For it’s by fully engaging the senses—by feeling the damp of fog or the prickle of hawthorn, by dancing with a two-year-old or sniffing pungent compost—that we learn to “be here now.” It’s no accident that the purpose of meditation is to focus us more fully on THIS world. Being fully present to the sensory world takes attention, skill, and more than a dollop of doubt about Descartes’s ultimate faith in the mind. The path of the senses is the path to being fully present.
Trusting the senses might be a good way to go—for both science and religion.
Science is fine, but it’s not cast in stone any more than what our senses tell us is. Daily “old” science is disproven and new, wondrous discoveries are made. That they are wondrous, amazing, fascinating prove my point–these are EMOTIONS, senses if you will, that allow us to appreciate what science has revealed. I think we need BOTH–we need to questions BOTH and we need to allow ourselves the beauty in both knowledge and emotion.
Rosemary, while I’m speaking here of senses rather than emotions, I agree with you completely that we need both reason and emotion. What’s more, I think we’ve created a dilemma for ourselves by defining knowledge as what we can know separate from feelings. While the knowledge that we gain from data that is separated from feelings (fact separated from value) has certainly allowed us to accomplish things in the world, by valuing this kind of knowing over knowing that includes feelings, we’ve made it harder for ourselves to turn back from the brink of ecological disaster. We have less access to the resources and attitudes that might have prevented us from creating this disaster in the first place.
Just reading “Reconnecting with Nature” by Michael Cohen and he lists our 53 senses! Didn’t know I had so many!
Annette, me neither! I will have to read that book. Thanks for mentioning.
I am grateful for this reading. It would not have been my first reaction to the cautions I also frequently read by scientists and other intellectuals regarding the limited trust we should place in our own embodied perspective. I have often focused on how very good such distrust of that which seems obvious through our senses has been for feminist theory and other marginalized socio/historical perspectives. For too long, the male body has been the measure of reality. From how we build houses to how we determine the mathematical rules of artistic beauty to where we hang the “master”pieces on the wall, it has been the male body’s senses that describe reality. I am happy when we are told that our senses (their senses) cannot be the final standard. When we learn that our own perspective is merely that- perspective and not reality, we are less inclined to allow our viewpoint to operate as a universal rule. But then, even as I write this I recognize that I automatically write as though I speak as a privileged knower- I have fallen back on the masculine alter-ego I developed as a young woman forgetting that while I may be quite happy to hear science say the body cannot know truth, I would like first to let my female body have a shot at it.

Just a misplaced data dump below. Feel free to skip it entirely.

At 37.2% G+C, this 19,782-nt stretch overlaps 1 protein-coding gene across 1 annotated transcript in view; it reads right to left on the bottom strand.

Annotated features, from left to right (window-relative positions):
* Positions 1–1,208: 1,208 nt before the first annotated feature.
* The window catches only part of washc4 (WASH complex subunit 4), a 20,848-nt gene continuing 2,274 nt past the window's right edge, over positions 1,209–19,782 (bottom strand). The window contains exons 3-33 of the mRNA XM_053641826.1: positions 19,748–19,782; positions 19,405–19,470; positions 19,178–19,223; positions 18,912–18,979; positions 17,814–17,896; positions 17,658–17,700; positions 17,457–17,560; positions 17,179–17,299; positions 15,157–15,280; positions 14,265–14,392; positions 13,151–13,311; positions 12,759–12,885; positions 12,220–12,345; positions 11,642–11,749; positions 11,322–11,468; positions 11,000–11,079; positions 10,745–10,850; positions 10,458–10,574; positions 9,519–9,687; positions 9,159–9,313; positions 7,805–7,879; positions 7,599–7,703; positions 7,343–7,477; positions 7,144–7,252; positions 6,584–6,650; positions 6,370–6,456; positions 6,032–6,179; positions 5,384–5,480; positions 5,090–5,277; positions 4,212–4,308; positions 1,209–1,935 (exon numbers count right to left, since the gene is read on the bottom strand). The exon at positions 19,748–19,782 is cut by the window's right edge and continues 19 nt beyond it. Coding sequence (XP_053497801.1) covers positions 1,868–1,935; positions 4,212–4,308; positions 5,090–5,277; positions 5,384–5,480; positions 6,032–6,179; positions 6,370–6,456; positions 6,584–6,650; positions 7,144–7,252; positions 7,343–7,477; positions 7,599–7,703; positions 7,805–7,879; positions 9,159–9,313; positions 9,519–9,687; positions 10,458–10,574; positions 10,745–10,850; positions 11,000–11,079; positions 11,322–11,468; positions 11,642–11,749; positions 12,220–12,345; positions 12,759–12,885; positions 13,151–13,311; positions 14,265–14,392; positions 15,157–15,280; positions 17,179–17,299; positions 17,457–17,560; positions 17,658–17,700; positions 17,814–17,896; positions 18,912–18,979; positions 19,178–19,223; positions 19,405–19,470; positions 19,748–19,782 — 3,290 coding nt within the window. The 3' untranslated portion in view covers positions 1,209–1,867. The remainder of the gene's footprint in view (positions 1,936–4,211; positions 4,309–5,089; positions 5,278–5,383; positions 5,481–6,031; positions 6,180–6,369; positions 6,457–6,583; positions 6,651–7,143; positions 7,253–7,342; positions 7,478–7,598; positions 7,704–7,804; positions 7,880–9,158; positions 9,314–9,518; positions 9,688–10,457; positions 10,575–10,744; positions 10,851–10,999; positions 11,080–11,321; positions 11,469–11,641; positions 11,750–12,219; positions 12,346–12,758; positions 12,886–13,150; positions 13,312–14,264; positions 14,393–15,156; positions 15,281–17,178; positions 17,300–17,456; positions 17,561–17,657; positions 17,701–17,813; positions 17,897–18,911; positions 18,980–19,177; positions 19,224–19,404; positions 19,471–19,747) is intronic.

Hystery, you tap into my feminist background with these comments. I first learned the critique of the body-mind split from feminist philosophers of science, and a feminist analysis remains the bedrock of my thinking. As you point out, the female body in Western history is always an aberration from the (male) norm, with women’s bodies seen as closer to earth, to “nature,” carrying the marks of sex and gender–as if men too did not arise from and return to earth. It required an enormous mind-trick to project all that onto women, and it has required an equally enormous alienation of men from their own senses and feelings.
Taking the time to attend in this culture can be a challenge, but it makes all the difference.
All good wishes!!
This is a very interesting post. Personally I am a very sensory-oriented person, and my enjoyment of this natural world would be greatly diminished if I lost even one of my senses. It is through my senses that I feel a deep connection to nature, and it is because of those sensory perceptions that I can sometimes, if I’m lucky, transcend the sensory feedback to feel something… “more” (bordering on spiritual, mystical, whatever you want to call it). I’m sure scientists have learned how much more there is to this universe than what we can overtly observe with our most basic senses (that which lies at the surface), but most of us are not scientists, and are thus perfectly content to observe what lies at the surface. Furthermore, after realizing that there is an alarming lack of connection between most people and the earth that they inhabit, I think that the simple observation of the objects in nature found in one’s own backyard or park – whether it be a flower, a mushroom, a bird, or noticing how the wind tosses the leaves in the trees – would go a long way toward bettering our lives. To discount the role of our senses, to presume that sensory observations are somehow inferior to those made by hard science, would be a step backward for the non-scientists (i.e. the general public), I think… a dumbing down that they do not need.
Anne, thanks for visiting. You’re all about helping people see the world, aren’t you?
Heather, I’m with you on being a sensory person. When I was a small child I’m sure my mother lived in fear of taking me into a store because I had to touch everything. I still do. As you say, exploring the world right in front of us can go a long way toward overcoming our “alarming” disconnection from the rest of nature.